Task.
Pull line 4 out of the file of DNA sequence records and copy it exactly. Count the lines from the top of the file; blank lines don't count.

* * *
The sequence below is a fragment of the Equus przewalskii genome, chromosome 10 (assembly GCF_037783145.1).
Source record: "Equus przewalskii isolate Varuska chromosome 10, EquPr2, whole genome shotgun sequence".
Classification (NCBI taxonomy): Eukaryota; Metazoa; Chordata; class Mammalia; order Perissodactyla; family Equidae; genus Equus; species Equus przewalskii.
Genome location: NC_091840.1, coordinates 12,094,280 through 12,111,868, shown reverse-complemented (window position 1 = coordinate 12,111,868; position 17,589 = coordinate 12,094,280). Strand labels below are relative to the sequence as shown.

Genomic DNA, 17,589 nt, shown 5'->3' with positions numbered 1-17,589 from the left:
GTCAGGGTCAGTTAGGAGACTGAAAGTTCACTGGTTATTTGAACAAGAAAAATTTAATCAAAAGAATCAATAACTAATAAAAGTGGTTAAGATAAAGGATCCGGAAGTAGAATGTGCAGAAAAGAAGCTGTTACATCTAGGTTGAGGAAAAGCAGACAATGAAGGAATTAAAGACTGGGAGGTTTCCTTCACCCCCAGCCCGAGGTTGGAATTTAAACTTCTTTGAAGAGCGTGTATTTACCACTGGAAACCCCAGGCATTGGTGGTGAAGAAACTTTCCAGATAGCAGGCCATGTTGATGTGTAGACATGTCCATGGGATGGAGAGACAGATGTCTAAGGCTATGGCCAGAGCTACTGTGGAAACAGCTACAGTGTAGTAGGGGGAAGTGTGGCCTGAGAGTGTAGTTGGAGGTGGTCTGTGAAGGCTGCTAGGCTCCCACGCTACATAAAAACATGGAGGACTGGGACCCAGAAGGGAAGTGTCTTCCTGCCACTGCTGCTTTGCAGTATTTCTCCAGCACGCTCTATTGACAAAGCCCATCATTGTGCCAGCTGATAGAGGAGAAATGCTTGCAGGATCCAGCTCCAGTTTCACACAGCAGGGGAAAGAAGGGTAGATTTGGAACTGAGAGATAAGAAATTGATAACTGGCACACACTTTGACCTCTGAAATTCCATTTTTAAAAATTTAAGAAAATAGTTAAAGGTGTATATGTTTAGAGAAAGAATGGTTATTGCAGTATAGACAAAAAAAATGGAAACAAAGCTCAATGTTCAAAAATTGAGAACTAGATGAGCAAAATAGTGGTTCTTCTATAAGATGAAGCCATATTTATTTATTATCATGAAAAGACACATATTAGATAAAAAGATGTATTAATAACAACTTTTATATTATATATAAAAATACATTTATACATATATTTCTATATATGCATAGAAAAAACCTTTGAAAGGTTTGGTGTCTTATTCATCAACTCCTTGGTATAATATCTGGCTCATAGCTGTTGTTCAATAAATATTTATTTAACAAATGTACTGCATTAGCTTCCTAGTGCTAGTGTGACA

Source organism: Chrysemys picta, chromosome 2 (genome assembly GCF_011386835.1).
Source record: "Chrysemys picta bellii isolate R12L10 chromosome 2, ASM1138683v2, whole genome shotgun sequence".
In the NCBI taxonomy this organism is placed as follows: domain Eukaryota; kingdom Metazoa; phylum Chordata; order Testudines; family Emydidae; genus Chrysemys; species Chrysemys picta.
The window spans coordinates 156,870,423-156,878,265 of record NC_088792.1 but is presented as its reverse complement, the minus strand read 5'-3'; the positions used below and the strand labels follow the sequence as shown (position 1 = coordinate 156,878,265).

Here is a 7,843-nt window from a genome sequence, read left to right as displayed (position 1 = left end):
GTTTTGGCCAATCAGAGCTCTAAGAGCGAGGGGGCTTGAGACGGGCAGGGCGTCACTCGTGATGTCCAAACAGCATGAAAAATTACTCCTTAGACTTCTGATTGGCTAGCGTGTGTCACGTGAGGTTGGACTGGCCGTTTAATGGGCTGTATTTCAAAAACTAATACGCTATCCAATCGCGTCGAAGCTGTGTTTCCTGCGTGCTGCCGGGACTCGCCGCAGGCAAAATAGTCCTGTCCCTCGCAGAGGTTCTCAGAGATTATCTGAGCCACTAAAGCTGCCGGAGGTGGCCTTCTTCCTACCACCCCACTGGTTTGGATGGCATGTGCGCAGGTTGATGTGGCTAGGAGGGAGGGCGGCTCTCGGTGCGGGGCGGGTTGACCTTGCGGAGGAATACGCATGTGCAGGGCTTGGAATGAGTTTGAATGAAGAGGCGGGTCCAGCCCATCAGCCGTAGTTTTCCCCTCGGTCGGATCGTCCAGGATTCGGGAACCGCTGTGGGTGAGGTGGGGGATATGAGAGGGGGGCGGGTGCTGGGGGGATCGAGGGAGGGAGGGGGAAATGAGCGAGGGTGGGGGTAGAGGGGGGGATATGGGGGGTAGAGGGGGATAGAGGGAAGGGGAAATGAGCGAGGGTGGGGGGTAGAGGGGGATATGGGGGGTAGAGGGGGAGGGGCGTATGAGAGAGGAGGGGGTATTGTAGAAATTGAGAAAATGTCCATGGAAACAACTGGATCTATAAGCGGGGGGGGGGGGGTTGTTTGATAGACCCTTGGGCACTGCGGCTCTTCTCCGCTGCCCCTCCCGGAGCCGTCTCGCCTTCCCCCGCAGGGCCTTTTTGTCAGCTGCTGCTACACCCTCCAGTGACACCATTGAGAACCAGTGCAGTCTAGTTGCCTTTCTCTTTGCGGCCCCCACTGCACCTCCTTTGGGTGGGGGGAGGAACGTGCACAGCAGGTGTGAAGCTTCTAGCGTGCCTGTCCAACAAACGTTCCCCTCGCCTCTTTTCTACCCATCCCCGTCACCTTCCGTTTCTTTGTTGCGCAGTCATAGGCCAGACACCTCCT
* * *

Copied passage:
Genome location: NC_091840.1, coordinates 12,094,280 through 12,111,868, shown reverse-complemented (window position 1 = coordinate 12,111,868; position 17,589 = coordinate 12,094,280). Strand labels below are relative to the sequence as shown.